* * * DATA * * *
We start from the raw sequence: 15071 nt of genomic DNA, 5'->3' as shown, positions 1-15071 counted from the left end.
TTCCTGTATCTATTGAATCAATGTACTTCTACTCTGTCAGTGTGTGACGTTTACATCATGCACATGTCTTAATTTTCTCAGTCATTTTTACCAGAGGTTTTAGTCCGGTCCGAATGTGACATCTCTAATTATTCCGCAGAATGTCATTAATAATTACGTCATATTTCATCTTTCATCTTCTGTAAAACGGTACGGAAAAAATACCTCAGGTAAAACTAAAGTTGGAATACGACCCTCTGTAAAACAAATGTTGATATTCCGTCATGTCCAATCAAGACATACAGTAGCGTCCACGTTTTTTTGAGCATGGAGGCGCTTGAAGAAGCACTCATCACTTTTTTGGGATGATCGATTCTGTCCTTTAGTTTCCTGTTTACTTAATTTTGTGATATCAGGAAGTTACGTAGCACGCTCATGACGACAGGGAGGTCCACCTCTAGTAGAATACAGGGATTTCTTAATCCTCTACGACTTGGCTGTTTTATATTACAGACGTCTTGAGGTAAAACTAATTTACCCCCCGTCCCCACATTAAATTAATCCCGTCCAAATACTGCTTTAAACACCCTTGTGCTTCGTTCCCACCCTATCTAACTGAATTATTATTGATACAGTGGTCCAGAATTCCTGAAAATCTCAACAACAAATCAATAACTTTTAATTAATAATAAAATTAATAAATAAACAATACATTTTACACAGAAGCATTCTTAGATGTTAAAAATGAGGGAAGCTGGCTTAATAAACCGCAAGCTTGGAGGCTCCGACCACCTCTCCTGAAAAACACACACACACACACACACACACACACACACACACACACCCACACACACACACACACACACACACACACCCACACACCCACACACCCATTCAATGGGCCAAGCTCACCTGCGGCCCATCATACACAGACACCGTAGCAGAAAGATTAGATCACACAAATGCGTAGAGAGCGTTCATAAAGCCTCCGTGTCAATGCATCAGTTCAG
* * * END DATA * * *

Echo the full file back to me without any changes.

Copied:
We start from the raw sequence: 15071 nt of genomic DNA, 5'->3' as shown, positions 1-15071 counted from the left end.
TTCCTGTATCTATTGAATCAATGTACTTCTACTCTGTCAGTGTGTGACGTTTACATCATGCACATGTCTTAATTTTCTCAGTCATTTTTACCAGAGGTTTTAGTCCGGTCCGAATGTGACATCTCTAATTATTCCGCAGAATGTCATTAATAATTACGTCATATTTCATCTTTCATCTTCTGTAAAACGGTACGGAAAAAATACCTCAGGTAAAACTAAAGTTGGAATACGACCCTCTGTAAAACAAATGTTGATATTCCGTCATGTCCAATCAAGACATACAGTAGCGTCCACGTTTTTTTGAGCATGGAGGCGCTTGAAGAAGCACTCATCACTTTTTTGGGATGATCGATTCTGTCCTTTAGTTTCCTGTTTACTTAATTTTGTGATATCAGGAAGTTACGTAGCACGCTCATGACGACAGGGAGGTCCACCTCTAGTAGAATACAGGGATTTCTTAATCCTCTACGACTTGGCTGTTTTATATTACAGACGTCTTGAGGTAAAACTAATTTACCCCCCGTCCCCACATTAAATTAATCCCGTCCAAATACTGCTTTAAACACCCTTGTGCTTCGTTCCCACCCTATCTAACTGAATTATTATTGATACAGTGGTCCAGAATTCCTGAAAATCTCAACAACAAATCAATAACTTTTAATTAATAATAAAATTAATAAATAAACAATACATTTTACACAGAAGCATTCTTAGATGTTAAAAATGAGGGAAGCTGGCTTAATAAACCGCAAGCTTGGAGGCTCCGACCACCTCTCCTGAAAAACACACACACACACACACACACACACACACACACACACACCCACACACACACACACACACACACACACACCCACACACCCACACACCCATTCAATGGGCCAAGCTCACCTGCGGCCCATCATACACAGACACCGTAGCAGAAAGATTAGATCACACAAATGCGTAGAGAGCGTTCATAAAGCCTCCGTGTCAATGCATCAGTTCAG